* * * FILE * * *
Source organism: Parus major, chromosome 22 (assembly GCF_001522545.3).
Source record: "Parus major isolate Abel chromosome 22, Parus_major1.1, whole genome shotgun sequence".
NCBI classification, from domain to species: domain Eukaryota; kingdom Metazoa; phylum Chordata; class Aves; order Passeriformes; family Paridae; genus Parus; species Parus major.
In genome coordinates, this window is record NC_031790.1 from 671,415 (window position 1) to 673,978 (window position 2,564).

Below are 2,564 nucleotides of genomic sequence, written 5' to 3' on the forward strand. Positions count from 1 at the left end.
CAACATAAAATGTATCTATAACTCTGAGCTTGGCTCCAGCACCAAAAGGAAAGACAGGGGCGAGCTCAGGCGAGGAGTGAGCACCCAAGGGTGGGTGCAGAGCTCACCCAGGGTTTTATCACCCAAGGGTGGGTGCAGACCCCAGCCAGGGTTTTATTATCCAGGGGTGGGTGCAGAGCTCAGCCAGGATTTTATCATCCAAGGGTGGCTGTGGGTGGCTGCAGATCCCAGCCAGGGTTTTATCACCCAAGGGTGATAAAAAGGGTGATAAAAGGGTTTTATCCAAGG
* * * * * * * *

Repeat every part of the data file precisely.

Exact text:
Source organism: Parus major, chromosome 22 (assembly GCF_001522545.3).
Source record: "Parus major isolate Abel chromosome 22, Parus_major1.1, whole genome shotgun sequence".
NCBI classification, from domain to species: domain Eukaryota; kingdom Metazoa; phylum Chordata; class Aves; order Passeriformes; family Paridae; genus Parus; species Parus major.
In genome coordinates, this window is record NC_031790.1 from 671,415 (window position 1) to 673,978 (window position 2,564).

Below are 2,564 nucleotides of genomic sequence, written 5' to 3' on the forward strand. Positions count from 1 at the left end.
CAACATAAAATGTATCTATAACTCTGAGCTTGGCTCCAGCACCAAAAGGAAAGACAGGGGCGAGCTCAGGCGAGGAGTGAGCACCCAAGGGTGGGTGCAGAGCTCACCCAGGGTTTTATCACCCAAGGGTGGGTGCAGACCCCAGCCAGGGTTTTATTATCCAGGGGTGGGTGCAGAGCTCAGCCAGGATTTTATCATCCAAGGGTGGCTGTGGGTGGCTGCAGATCCCAGCCAGGGTTTTATCACCCAAGGGTGATAAAAAGGGTGATAAAAGGGTTTTATCCAAGG